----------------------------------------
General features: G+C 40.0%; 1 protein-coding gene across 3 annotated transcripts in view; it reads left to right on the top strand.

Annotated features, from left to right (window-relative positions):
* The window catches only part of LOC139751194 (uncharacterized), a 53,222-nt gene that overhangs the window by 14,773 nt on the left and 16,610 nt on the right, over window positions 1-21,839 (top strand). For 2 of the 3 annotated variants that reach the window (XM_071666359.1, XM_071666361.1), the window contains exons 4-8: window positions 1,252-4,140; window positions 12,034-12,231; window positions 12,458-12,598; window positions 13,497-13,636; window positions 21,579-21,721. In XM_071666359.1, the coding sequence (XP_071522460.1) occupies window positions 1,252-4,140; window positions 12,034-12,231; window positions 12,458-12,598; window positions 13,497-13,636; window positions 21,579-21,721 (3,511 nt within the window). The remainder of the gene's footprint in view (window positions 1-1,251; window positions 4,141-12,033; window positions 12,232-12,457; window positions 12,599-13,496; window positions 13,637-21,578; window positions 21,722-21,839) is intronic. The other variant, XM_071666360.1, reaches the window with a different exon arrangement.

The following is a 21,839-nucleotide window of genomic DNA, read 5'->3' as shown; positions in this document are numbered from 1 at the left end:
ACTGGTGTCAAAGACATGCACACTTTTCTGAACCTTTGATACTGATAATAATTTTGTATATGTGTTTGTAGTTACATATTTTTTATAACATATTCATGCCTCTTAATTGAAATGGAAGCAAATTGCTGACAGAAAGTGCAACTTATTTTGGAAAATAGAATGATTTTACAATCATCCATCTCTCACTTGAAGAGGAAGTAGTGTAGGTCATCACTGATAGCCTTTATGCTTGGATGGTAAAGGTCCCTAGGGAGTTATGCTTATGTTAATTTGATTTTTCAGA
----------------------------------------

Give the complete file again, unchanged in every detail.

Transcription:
General features: G+C 40.0%; 1 protein-coding gene across 3 annotated transcripts in view; it reads left to right on the top strand.

Annotated features, from left to right (window-relative positions):
* The window catches only part of LOC139751194 (uncharacterized), a 53,222-nt gene that overhangs the window by 14,773 nt on the left and 16,610 nt on the right, over window positions 1-21,839 (top strand). For 2 of the 3 annotated variants that reach the window (XM_071666359.1, XM_071666361.1), the window contains exons 4-8: window positions 1,252-4,140; window positions 12,034-12,231; window positions 12,458-12,598; window positions 13,497-13,636; window positions 21,579-21,721. In XM_071666359.1, the coding sequence (XP_071522460.1) occupies window positions 1,252-4,140; window positions 12,034-12,231; window positions 12,458-12,598; window positions 13,497-13,636; window positions 21,579-21,721 (3,511 nt within the window). The remainder of the gene's footprint in view (window positions 1-1,251; window positions 4,141-12,033; window positions 12,232-12,457; window positions 12,599-13,496; window positions 13,637-21,578; window positions 21,722-21,839) is intronic. The other variant, XM_071666360.1, reaches the window with a different exon arrangement.

The following is a 21,839-nucleotide window of genomic DNA, read 5'->3' as shown; positions in this document are numbered from 1 at the left end:
ACTGGTGTCAAAGACATGCACACTTTTCTGAACCTTTGATACTGATAATAATTTTGTATATGTGTTTGTAGTTACATATTTTTTATAACATATTCATGCCTCTTAATTGAAATGGAAGCAAATTGCTGACAGAAAGTGCAACTTATTTTGGAAAATAGAATGATTTTACAATCATCCATCTCTCACTTGAAGAGGAAGTAGTGTAGGTCATCACTGATAGCCTTTATGCTTGGATGGTAAAGGTCCCTAGGGAGTTATGCTTATGTTAATTTGATTTTTCAGA